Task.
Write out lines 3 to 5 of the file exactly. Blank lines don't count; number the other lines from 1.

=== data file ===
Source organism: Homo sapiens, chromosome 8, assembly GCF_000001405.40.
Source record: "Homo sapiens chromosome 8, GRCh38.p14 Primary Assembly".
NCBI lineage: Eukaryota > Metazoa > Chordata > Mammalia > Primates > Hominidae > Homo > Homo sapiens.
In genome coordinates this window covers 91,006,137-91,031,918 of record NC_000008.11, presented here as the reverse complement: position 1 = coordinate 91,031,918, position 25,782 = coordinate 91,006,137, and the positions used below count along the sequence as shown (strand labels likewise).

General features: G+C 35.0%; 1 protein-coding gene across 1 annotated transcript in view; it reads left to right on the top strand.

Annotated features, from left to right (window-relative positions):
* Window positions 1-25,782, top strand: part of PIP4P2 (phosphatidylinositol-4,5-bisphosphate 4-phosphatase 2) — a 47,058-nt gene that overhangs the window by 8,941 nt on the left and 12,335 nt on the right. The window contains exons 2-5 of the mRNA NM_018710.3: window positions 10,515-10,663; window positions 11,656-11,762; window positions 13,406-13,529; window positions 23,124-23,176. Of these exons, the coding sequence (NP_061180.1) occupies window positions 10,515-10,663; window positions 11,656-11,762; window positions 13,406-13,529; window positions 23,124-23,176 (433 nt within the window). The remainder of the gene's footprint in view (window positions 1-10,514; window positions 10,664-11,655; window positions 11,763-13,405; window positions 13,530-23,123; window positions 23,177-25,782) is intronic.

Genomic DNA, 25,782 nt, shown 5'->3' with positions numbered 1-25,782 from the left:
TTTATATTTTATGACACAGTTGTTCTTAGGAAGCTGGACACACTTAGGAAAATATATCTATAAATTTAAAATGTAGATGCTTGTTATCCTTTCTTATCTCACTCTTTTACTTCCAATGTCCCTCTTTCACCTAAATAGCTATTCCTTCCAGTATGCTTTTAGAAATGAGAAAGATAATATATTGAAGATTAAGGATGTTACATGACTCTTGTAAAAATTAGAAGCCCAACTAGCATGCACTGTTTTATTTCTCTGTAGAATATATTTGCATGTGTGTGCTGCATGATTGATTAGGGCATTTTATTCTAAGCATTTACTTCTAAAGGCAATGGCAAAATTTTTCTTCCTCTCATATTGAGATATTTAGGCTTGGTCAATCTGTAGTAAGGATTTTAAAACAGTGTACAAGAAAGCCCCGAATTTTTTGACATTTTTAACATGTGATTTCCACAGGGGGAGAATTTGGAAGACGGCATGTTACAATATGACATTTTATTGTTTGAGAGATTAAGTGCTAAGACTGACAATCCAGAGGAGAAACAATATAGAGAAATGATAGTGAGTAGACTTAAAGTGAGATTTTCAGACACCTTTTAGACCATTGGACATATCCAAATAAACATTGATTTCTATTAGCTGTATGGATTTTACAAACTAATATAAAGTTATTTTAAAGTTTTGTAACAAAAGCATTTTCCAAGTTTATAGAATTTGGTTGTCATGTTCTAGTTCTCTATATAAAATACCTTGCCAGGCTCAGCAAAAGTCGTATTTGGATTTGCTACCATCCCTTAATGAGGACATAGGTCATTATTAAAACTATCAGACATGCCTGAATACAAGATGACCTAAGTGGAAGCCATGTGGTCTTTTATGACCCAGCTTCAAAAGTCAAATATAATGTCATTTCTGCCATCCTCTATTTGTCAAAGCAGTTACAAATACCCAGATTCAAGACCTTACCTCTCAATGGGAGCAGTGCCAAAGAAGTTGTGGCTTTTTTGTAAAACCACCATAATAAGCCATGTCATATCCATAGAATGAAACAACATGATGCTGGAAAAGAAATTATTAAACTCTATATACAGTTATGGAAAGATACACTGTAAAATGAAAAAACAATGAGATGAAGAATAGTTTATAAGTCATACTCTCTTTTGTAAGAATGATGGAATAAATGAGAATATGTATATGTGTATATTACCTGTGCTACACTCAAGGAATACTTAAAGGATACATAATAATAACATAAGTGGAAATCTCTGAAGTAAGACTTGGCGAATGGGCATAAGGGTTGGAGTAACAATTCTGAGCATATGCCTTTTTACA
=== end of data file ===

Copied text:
NCBI lineage: Eukaryota > Metazoa > Chordata > Mammalia > Primates > Hominidae > Homo > Homo sapiens.
In genome coordinates this window covers 91,006,137-91,031,918 of record NC_000008.11, presented here as the reverse complement: position 1 = coordinate 91,031,918, position 25,782 = coordinate 91,006,137, and the positions used below count along the sequence as shown (strand labels likewise).

General features: G+C 35.0%; 1 protein-coding gene across 1 annotated transcript in view; it reads left to right on the top strand.